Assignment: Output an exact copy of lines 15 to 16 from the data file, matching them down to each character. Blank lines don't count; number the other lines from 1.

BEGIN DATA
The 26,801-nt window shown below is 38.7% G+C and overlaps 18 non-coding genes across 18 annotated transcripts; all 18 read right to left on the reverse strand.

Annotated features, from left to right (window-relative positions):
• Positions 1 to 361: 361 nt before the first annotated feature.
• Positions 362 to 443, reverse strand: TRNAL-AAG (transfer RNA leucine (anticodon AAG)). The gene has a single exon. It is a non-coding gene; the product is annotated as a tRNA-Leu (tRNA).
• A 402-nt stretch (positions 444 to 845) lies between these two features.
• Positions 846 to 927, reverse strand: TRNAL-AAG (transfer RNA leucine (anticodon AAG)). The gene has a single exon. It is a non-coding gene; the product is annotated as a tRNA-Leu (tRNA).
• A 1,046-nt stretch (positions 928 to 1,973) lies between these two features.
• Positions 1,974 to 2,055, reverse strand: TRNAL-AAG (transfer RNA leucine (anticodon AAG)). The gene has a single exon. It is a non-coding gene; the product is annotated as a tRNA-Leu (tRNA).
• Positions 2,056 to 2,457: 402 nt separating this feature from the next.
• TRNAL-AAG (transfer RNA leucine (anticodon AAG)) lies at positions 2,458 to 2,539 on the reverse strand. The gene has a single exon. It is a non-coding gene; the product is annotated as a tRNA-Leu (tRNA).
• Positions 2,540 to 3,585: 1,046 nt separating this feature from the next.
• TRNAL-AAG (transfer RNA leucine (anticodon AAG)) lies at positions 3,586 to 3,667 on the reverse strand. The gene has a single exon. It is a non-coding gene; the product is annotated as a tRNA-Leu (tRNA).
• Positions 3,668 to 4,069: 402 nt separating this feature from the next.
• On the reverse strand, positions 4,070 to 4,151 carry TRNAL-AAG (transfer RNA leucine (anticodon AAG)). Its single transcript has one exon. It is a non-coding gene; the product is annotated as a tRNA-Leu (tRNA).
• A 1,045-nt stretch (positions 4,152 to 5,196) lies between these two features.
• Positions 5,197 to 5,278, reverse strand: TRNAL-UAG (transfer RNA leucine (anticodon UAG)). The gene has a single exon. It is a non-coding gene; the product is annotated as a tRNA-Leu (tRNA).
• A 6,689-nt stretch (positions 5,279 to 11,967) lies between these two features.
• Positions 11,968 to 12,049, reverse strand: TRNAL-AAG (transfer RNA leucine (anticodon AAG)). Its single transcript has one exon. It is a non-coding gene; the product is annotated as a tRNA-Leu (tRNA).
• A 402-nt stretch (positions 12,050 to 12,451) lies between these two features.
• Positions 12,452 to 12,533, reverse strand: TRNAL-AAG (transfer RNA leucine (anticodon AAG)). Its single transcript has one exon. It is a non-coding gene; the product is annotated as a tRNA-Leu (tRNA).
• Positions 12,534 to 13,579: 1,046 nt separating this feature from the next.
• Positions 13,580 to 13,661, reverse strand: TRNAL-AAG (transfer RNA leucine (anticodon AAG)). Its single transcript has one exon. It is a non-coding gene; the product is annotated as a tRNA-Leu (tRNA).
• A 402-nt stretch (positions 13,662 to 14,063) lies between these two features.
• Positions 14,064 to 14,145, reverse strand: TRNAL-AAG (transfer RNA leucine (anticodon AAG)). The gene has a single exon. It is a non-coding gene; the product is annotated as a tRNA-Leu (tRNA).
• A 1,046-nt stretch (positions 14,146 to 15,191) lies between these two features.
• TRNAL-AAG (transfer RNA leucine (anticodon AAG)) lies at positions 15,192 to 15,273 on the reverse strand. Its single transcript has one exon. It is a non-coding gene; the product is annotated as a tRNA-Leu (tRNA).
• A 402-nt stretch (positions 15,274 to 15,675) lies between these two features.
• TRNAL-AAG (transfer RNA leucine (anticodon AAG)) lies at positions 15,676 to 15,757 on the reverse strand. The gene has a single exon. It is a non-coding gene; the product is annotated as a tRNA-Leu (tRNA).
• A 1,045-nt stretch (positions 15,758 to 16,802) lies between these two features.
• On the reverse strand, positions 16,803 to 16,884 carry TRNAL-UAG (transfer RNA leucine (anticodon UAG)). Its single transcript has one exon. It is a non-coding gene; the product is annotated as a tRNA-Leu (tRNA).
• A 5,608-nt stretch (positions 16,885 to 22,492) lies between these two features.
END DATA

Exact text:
• A 1,045-nt stretch (positions 4,152 to 5,196) lies between these two features.
• Positions 5,197 to 5,278, reverse strand: TRNAL-UAG (transfer RNA leucine (anticodon UAG)). The gene has a single exon. It is a non-coding gene; the product is annotated as a tRNA-Leu (tRNA).